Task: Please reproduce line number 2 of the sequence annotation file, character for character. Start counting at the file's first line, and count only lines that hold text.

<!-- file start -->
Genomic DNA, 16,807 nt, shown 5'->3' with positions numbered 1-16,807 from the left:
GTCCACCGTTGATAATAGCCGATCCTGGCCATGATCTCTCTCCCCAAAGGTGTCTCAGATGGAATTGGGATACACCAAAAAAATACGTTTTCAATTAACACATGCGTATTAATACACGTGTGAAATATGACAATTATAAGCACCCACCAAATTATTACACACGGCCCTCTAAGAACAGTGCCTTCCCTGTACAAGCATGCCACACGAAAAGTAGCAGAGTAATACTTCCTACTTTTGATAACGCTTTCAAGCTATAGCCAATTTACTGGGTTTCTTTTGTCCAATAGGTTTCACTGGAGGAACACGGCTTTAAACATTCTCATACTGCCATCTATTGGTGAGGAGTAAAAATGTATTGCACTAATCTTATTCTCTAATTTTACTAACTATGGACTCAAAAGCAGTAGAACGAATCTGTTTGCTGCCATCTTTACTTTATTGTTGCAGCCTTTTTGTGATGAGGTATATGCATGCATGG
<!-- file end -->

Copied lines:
GTCCACCGTTGATAATAGCCGATCCTGGCCATGATCTCTCTCCCCAAAGGTGTCTCAGATGGAATTGGGATACACCAAAAAAATACGTTTTCAATTAACACATGCGTATTAATACACGTGTGAAATATGACAATTATAAGCACCCACCAAATTATTACACACGGCCCTCTAAGAACAGTGCCTTCCCTGTACAAGCATGCCACACGAAAAGTAGCAGAGTAATACTTCCTACTTTTGATAACGCTTTCAAGCTATAGCCAATTTACTGGGTTTCTTTTGTCCAATAGGTTTCACTGGAGGAACACGGCTTTAAACATTCTCATACTGCCATCTATTGGTGAGGAGTAAAAATGTATTGCACTAATCTTATTCTCTAATTTTACTAACTATGGACTCAAAAGCAGTAGAACGAATCTGTTTGCTGCCATCTTTACTTTATTGTTGCAGCCTTTTTGTGATGAGGTATATGCATGCATGG